My Vista experience wasn’t so smooth. When I installed Vista Ultimate x64, I ran into a major issue: it requires all the drivers to be signed. The only reason I want to use the 64 bit version is that 32 bit XP and Vista fail to recognize that I have 3GB of RAM, not 2. Unfortunately, I use lots of home-brew/open source applications that aren’t signed, such as SpeedFan and TrueCrypt, which are not even eligible for the $500/year commercial software certificate.
This effectively locks out a lot of non-commercial software that works with hardware. Vista does provide a very inconvenient workaround – you can press F8 at boot every time to disable signed driver checking. After I installed SpeedFan, I have to do this every time, since Vista will not even boot, and helpfully suggests that I reinstall Windows.
Now, I understand that there are legitimate reasons for requiring drivers to be signed, but I wish that Microsoft would have left that choice up to me. Much as I love Microsoft products, I have to wonder whether some executive is gleeful at having banned all those nasty open-source projects.
The other two issues I had were with my sound card and mouse. Neither of my 5.1 surround cards supports anything other than stereo, and only one of them has a signed 64-bit driver. The other issue is apparently a common bug with Microsoft Wireless mice – the default driver disables the power management. A driver update fixed it – though I don’t know how the average user is expected to figure that out. I also noticed that my hard drive is grinding away nearly 24/7. I have no idea what it’s doing – I suspect Windows is indexing some file or other, though Google Desktop never made so much noise.
Anyway, the OS looks great, and I especially like flip 3D view (Press Win+Tab). There’s much more to be said, but you can read about it from someone who’s more obsessed than me.
The UK’s Tony Collins holds the Guinness World Record for the longest wait on a hospital trolley after spending 77 hours and 30 minutes stuck outside the toilets in the Princess Margaret Hospital, Swindon, UK, between February 24 and 27, 2001.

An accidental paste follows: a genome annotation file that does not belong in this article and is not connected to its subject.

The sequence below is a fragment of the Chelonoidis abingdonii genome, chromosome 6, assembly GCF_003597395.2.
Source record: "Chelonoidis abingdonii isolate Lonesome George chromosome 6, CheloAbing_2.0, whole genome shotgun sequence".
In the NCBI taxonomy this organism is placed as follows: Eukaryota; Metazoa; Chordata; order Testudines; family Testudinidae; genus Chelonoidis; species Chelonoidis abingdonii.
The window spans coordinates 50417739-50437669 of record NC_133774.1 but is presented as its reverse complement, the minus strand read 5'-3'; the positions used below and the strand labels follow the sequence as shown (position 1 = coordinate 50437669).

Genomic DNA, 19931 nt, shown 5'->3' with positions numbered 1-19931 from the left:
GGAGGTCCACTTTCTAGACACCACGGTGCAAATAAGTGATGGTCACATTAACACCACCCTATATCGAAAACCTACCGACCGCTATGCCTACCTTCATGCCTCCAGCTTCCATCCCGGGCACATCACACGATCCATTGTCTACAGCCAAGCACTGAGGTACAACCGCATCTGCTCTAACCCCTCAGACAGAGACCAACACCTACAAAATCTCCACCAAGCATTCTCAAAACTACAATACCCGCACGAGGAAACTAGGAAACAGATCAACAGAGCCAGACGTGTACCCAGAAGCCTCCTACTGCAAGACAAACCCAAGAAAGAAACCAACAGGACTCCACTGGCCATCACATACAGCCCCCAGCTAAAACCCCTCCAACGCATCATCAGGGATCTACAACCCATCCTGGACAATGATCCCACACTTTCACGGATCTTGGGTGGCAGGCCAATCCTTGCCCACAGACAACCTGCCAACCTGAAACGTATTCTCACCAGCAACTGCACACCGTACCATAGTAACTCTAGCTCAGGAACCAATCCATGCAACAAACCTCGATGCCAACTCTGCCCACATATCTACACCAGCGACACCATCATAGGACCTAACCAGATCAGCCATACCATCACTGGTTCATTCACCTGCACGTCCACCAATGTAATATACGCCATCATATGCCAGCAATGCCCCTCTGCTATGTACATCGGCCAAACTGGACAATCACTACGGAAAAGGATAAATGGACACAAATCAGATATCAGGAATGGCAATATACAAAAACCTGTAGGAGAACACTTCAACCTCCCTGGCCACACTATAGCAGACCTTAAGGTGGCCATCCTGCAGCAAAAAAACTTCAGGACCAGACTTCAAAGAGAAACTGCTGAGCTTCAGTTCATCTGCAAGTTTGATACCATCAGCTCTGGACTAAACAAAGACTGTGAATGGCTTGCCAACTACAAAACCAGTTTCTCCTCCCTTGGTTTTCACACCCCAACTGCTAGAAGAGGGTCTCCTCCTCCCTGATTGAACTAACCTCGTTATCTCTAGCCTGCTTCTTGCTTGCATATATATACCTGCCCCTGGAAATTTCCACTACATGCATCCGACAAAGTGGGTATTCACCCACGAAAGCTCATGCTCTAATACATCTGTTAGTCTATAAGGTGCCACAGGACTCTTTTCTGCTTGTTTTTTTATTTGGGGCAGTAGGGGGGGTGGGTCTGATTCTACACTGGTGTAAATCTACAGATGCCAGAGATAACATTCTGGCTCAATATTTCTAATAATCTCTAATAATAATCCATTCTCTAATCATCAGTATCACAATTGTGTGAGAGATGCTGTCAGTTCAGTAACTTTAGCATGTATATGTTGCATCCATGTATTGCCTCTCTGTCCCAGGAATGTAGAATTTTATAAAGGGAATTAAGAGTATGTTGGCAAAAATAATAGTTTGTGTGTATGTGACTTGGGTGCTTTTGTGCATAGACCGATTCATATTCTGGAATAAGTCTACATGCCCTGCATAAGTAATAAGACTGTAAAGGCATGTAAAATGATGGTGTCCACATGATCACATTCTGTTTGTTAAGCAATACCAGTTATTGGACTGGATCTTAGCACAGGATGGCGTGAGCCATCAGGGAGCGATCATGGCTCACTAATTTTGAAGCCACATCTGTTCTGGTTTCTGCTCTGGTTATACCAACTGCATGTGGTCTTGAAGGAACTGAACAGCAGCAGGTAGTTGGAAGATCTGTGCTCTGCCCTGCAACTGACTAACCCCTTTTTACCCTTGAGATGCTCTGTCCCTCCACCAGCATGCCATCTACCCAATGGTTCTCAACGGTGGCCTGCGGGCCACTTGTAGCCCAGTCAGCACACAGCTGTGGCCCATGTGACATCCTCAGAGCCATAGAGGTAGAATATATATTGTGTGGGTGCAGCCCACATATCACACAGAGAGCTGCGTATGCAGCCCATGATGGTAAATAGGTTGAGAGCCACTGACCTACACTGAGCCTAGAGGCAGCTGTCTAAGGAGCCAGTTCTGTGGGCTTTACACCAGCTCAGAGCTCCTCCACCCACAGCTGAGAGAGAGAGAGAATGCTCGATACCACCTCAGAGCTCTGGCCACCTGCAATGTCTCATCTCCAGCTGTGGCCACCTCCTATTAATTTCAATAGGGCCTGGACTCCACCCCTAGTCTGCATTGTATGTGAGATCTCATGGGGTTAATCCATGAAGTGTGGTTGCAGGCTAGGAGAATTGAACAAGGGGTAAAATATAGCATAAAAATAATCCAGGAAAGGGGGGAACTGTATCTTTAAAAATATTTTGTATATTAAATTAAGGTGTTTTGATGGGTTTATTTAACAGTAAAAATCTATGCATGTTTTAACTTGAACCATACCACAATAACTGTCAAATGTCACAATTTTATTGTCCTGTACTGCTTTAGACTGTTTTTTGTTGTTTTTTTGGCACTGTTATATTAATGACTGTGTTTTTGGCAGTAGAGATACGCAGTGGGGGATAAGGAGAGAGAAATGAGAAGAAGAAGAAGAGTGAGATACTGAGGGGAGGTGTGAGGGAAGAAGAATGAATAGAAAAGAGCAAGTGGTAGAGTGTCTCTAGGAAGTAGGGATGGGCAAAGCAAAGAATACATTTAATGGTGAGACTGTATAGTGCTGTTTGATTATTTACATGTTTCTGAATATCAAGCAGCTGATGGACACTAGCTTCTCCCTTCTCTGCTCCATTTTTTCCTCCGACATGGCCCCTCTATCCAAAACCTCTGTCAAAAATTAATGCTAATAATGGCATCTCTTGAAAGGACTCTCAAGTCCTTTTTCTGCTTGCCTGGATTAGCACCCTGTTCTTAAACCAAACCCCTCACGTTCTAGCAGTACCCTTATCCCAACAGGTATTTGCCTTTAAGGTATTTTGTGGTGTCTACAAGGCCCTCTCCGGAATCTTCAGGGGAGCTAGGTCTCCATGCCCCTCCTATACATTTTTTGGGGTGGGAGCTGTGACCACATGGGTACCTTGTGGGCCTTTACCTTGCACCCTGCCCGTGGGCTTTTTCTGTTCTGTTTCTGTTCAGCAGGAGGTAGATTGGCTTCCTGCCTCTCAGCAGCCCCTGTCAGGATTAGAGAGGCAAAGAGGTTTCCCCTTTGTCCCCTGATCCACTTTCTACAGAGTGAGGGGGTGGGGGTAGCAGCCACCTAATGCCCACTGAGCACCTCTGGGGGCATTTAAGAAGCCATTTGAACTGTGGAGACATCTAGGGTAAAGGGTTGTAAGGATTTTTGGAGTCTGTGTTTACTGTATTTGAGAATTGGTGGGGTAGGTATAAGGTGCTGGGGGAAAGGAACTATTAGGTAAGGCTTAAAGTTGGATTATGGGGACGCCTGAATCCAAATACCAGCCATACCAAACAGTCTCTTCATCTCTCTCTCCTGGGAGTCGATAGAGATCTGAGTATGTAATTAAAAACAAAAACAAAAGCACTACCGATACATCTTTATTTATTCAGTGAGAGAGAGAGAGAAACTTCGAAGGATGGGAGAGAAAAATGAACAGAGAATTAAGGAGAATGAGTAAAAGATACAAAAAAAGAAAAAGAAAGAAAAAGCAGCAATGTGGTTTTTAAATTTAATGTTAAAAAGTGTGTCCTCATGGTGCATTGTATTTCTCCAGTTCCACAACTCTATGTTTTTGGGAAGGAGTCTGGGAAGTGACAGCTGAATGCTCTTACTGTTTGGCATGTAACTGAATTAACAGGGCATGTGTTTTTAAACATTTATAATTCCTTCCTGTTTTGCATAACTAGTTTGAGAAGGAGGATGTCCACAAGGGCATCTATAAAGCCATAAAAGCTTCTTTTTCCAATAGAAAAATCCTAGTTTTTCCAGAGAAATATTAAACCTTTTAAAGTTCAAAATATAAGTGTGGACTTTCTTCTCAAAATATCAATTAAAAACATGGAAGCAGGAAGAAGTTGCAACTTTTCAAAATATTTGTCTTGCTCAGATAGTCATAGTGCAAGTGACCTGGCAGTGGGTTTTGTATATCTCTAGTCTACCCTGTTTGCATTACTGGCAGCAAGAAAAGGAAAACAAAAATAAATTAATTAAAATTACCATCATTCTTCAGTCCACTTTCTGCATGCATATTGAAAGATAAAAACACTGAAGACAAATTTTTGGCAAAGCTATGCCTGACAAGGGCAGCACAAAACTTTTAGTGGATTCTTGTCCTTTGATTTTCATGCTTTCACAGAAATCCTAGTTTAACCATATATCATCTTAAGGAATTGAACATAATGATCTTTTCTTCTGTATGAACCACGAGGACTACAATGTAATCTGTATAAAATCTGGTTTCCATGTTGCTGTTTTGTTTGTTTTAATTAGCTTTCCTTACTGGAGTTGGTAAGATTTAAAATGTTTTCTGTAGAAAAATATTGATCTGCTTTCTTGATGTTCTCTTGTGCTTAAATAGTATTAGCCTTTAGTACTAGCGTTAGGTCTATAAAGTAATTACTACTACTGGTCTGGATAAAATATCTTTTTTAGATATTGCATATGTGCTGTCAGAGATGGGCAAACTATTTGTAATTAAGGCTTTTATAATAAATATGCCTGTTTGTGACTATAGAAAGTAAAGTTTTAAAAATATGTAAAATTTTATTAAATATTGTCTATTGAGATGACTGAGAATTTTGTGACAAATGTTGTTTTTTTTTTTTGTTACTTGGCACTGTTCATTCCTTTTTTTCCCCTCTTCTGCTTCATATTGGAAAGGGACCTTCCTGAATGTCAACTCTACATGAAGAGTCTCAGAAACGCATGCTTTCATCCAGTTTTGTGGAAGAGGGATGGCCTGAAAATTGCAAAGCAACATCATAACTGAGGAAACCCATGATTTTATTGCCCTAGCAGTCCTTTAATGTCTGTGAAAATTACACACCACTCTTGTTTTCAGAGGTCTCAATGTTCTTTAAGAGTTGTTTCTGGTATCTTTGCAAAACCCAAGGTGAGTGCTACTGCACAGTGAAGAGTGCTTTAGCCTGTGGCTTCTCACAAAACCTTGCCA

“I’d contracted a virus,” said Tony about his record-breaking experience, “and although I was taken in at 3 p.m. on the Saturday, it wasn’t until 8.30 p.m. on the Tuesday that I was found a bed in another ward, when an elderly patient was moved to make room for me.”
According to some sources, Windows Vista took 10,000 engineers 5 years to write, costing Microsoft about $10 billion dollars. That makes it one of the biggest engineering projects in history. Chances are very good that you’ll be using Vista on a daily basis within a few years. The development process was not without its setbacks and disappointments, but has there ever been a single project in history that has directly provided a value to so many people?
By the way, the buzz in the media is that Windows Vista is the last of its kind –the market is moving too fast to spend so many resources trying to get so many features out at once. Vista is partly a demonstration of that – it dropped a number of major features because they made the product too complex, and would have delayed the release. I wouldn’t count Microsoft out yet – but I’m sure there’s exciting times up ahead.
Let’s assume that “global warming” is the hoax that I think it is. What happens when, sometime around 2020, no evidence of global warming (as a historically unique trend) is found? The following scenarios are three plausible outcomes to the “global warming” crisis.
A) The Fraud Discredited
Politicians and the scientific community admit their error. Environmentalist regulations and environmental agencies are cut back or eliminated. The hundreds of think-tanks, non-profits, and lobbying agencies that survive on the profits from the environmentalist hysteria voluntarily disband.
B) A disaster narrowly averted
Continual improvements in solar power or another renewable technology make it more cost efficient than fossil-fuel based power. The market gradually changes until solar power is dominant.
Politicians proclaim victory, and praise the regulatory state and state-coerced green energy. They stress the need for continual vigilance as they look around for a new crisis to bankroll their campaigns.
C) A self-fulfilling prophecy
Faced with a lack of evidence for global warming, environmentalists focus instead on random climate variation and natural disasters under the banner of “climate change,” which can conveniently be blamed for heat waves, cold fronts, hurricanes, and even tsunamis. The draconian regulatory state gradually erodes the wealth producing capacity of industry, thus destroying the only tool man has to deal with nature’s fury. The EPA/ /DOJ wrecks the economy, FDA causes plagues, and the FCC makes sure the party line gets coverage. The Son of Kyoto shifts energy production and industry from relatively clean, developed nations to environmentally irresponsible developing ones. Innovations in energy production/consumption become prohibitively expensive to get past the regulatory state.
By 2020, nature is unpredictable as ever, but our ability to deal with it is crippled by the state. Politicians seize upon the global havoc they unleashed as proof of the need for further regulation.
Which outcome is most likely? Very likely, it will be a combination of all three. Which one is pre-eminent depends on your estimate of the world’s sanity.